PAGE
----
The dominant ontology of organisational analysis is a ‘being’ ontology – where primacy is given to things – nouns, entities, states. It privileges the static. This ontology also treats the organisation as a rational-being – that has goals, and knowledge, and can make decisions (a bit like Lakoff’s state as person metaphor).
In contrast a ‘becoming’ ontology emphasises processes – verbs and activity. It focusses more on the dynamic nature of organisations. Here structure (i.e. order) is an emergent outcome of processes.
Again, I think of the applicability in my world of partnerships – or alternatively partnership working. For a while I have distinguished partnership (as structure) from partnership working (as process). But what about other people? How does discourse emphasise the different ontologies – I have a sense from everyday interactions that there is much more partnership as ‘being’ language in use. But is there any presence of the ‘becoming’ ontology? And, is there a difference between stakeholders?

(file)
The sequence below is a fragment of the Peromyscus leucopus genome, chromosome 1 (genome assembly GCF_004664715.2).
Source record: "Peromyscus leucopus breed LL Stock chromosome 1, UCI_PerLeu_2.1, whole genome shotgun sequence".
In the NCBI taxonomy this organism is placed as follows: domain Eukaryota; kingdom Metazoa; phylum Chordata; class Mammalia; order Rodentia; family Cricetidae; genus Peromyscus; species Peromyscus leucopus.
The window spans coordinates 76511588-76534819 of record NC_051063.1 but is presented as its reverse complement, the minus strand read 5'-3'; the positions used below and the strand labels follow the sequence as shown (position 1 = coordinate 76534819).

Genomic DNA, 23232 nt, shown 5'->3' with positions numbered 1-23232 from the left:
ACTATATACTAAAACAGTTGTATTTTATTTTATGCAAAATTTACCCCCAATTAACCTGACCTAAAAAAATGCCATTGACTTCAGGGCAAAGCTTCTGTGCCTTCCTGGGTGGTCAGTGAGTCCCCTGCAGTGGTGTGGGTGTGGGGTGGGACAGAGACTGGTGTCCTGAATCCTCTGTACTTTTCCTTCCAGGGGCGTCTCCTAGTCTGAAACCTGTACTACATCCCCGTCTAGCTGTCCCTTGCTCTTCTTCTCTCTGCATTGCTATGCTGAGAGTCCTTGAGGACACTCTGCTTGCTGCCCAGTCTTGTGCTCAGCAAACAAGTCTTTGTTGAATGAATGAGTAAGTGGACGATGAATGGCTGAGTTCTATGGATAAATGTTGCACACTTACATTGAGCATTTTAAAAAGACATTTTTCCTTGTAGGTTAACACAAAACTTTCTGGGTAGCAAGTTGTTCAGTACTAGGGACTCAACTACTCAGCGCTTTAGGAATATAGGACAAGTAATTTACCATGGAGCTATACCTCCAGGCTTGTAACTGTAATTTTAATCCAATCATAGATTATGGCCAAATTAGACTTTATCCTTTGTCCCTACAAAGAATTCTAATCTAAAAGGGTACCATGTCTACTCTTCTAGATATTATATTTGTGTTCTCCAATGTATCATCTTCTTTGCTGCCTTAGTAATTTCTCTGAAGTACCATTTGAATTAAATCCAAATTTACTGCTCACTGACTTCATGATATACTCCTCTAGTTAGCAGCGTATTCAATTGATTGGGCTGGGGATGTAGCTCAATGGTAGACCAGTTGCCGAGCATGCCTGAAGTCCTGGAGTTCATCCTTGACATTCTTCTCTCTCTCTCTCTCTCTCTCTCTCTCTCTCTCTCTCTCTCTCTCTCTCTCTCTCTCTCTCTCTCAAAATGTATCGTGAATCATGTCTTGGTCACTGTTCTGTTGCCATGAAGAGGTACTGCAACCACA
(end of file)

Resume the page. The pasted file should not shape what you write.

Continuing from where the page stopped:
Discourse and change.
I have come across some literature in the organisational development domain about relationships between organisational change and discourse – the idea of changing the conversation creating the change. (e.g. Grant and Marshak, 2011)
Lakoff (2010) also uses the idea of framing and language in connection with societal change (in this case environment). Ison (2002) also talks about changing conversations as part of change.
Does change of language (coining of new words) mean change in thinking?
As mentioned earlier, the context I am working in creates a ‘demand’ for a shift in the way we conceive of and do partnerships (as outlined in my last blog).